There are multiple tweets, blog posts, and infographics that show a deep wage gap that hurts women by race. In the case of Latinas, it shows the stark realization that those who identify as Hispanic or Latino are hit by the largest wage gap than any other racial or ethnic group. What that means is that for any $1 earned by an American man, a Latina earns $63 cents.
What must continue is equal pay data collection so that companies disclose what they pay their employees. That way the government can push for new practices that protect against pay discrimination. The problem is that at the moment is that the Trump administration halted the program, making it harder to see the wage gap and easier to dismiss.
The existing discrimination Latina women deal with in the workforce is reprehensible. In 2014 there was a case in Miami that won in favor of five immigrant women who had been sexually harassed and raped at a tomato-picking plant in Florida. It was a victory for the women thanks to the help of the Equal Employment Opportunity Commission, a federal enforcement agency, but as of now, it is the only one that is pursuing these kinds of cases for workers.
Proud and Poderosa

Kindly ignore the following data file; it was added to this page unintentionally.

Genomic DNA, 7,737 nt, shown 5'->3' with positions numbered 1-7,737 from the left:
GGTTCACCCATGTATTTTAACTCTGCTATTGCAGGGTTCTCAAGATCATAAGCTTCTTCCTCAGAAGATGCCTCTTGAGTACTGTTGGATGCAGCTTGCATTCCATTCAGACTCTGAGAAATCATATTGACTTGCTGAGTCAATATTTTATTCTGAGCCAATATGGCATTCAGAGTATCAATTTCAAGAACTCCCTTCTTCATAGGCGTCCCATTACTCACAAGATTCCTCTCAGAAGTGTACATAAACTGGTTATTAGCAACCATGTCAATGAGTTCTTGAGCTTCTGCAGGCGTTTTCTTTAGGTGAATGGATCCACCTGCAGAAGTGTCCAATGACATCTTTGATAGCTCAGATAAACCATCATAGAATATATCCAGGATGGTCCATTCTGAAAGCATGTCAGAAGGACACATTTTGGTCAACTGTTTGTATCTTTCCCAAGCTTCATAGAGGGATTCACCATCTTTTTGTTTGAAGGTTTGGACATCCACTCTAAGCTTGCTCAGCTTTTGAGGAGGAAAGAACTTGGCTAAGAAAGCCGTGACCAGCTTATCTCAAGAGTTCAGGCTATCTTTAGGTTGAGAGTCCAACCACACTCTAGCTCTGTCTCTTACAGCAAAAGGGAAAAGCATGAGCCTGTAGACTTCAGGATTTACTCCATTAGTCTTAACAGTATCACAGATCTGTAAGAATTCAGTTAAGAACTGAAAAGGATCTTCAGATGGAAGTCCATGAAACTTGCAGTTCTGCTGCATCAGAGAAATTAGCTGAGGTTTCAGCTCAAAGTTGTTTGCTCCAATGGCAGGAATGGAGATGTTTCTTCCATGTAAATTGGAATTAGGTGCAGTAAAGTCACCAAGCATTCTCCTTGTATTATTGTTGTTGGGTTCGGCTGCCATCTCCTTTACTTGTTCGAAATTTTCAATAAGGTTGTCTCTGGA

There’s a lot of the ways Latinos are seen, and the women in particular, that need to change or outright thrown out. They are more than a spicy curvaceous stereotype with a temper problem. They also hold jobs that are much different than a maid or gardener.
The dysfunction that is deeply ingrained in Latino culture is not something that will easily go away. Culturally, we like to stay humble but we are in flux as immigrants in countries with a very different system. Some families will still cling onto strict gender roles when it comes to the future of their daughters as well.
The high school graduation rate for Latinas jumped 14 points between 2003 and 2013. However, when Latinas are looking for educational opportunities they can feel a disparity. They are still the least likely to complete college when compared to white women.
Besides the already-existing problems with an insufficient school system, there are cultural and language barriers that make educational advancement difficult. They continue on a string of limited job options that comes from trade schools or community colleges instead of an advanced degree.
Media should change along with the demographics, and newsrooms sorely need it. They have barely any women of color in their newsrooms, across almost all races and ethnicities. In the case of Latinas, there are almost no political commentators or investigative journalists in most major publications.
The Millennial, Technical Latina
The newer generations of Latinas are part of the reason why these changes are happening. They feel good about themselves at work compared to other women, yet still, value their heritage and want to be seen for who they are. More importantly, they are taking more time to take care of themselves and trying approaches at parenthood that are very different than that of their moms.